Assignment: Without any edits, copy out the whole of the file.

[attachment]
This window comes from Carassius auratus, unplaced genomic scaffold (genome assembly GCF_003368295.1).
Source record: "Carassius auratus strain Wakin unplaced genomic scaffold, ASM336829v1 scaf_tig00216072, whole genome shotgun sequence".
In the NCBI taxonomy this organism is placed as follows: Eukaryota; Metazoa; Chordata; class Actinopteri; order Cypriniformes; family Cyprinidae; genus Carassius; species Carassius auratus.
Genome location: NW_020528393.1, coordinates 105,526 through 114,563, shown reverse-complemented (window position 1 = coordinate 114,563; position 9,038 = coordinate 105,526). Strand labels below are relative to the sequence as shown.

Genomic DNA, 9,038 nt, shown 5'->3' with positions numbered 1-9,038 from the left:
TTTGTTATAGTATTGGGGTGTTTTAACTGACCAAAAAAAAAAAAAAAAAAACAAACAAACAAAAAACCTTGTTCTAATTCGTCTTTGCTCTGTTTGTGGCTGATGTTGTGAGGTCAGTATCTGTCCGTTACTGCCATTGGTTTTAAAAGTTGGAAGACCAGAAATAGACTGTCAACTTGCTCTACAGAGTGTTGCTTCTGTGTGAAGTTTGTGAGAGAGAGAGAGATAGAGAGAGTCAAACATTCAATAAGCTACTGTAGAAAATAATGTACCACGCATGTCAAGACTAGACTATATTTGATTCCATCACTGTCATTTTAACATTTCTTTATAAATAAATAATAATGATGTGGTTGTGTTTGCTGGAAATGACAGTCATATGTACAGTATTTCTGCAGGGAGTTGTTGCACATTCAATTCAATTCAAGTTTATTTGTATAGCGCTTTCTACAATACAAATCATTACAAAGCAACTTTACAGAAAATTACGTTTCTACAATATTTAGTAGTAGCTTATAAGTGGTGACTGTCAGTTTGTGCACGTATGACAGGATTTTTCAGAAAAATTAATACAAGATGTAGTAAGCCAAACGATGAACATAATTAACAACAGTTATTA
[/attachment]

This window comes from Carassius auratus, unplaced genomic scaffold (genome assembly GCF_003368295.1).
Source record: "Carassius auratus strain Wakin unplaced genomic scaffold, ASM336829v1 scaf_tig00216072, whole genome shotgun sequence".
In the NCBI taxonomy this organism is placed as follows: Eukaryota; Metazoa; Chordata; class Actinopteri; order Cypriniformes; family Cyprinidae; genus Carassius; species Carassius auratus.
Genome location: NW_020528393.1, coordinates 105,526 through 114,563, shown reverse-complemented (window position 1 = coordinate 114,563; position 9,038 = coordinate 105,526). Strand labels below are relative to the sequence as shown.

Genomic DNA, 9,038 nt, shown 5'->3' with positions numbered 1-9,038 from the left:
TTTGTTATAGTATTGGGGTGTTTTAACTGACCAAAAAAAAAAAAAAAAAAACAAACAAACAAAAAACCTTGTTCTAATTCGTCTTTGCTCTGTTTGTGGCTGATGTTGTGAGGTCAGTATCTGTCCGTTACTGCCATTGGTTTTAAAAGTTGGAAGACCAGAAATAGACTGTCAACTTGCTCTACAGAGTGTTGCTTCTGTGTGAAGTTTGTGAGAGAGAGAGAGATAGAGAGAGTCAAACATTCAATAAGCTACTGTAGAAAATAATGTACCACGCATGTCAAGACTAGACTATATTTGATTCCATCACTGTCATTTTAACATTTCTTTATAAATAAATAATAATGATGTGGTTGTGTTTGCTGGAAATGACAGTCATATGTACAGTATTTCTGCAGGGAGTTGTTGCACATTCAATTCAATTCAAGTTTATTTGTATAGCGCTTTCTACAATACAAATCATTACAAAGCAACTTTACAGAAAATTACGTTTCTACAATATTTAGTAGTAGCTTATAAGTGGTGACTGTCAGTTTGTGCACGTATGACAGGATTTTTCAGAAAAATTAATACAAGATGTAGTAAGCCAAACGATGAACATAATTAACAACAGTTATTA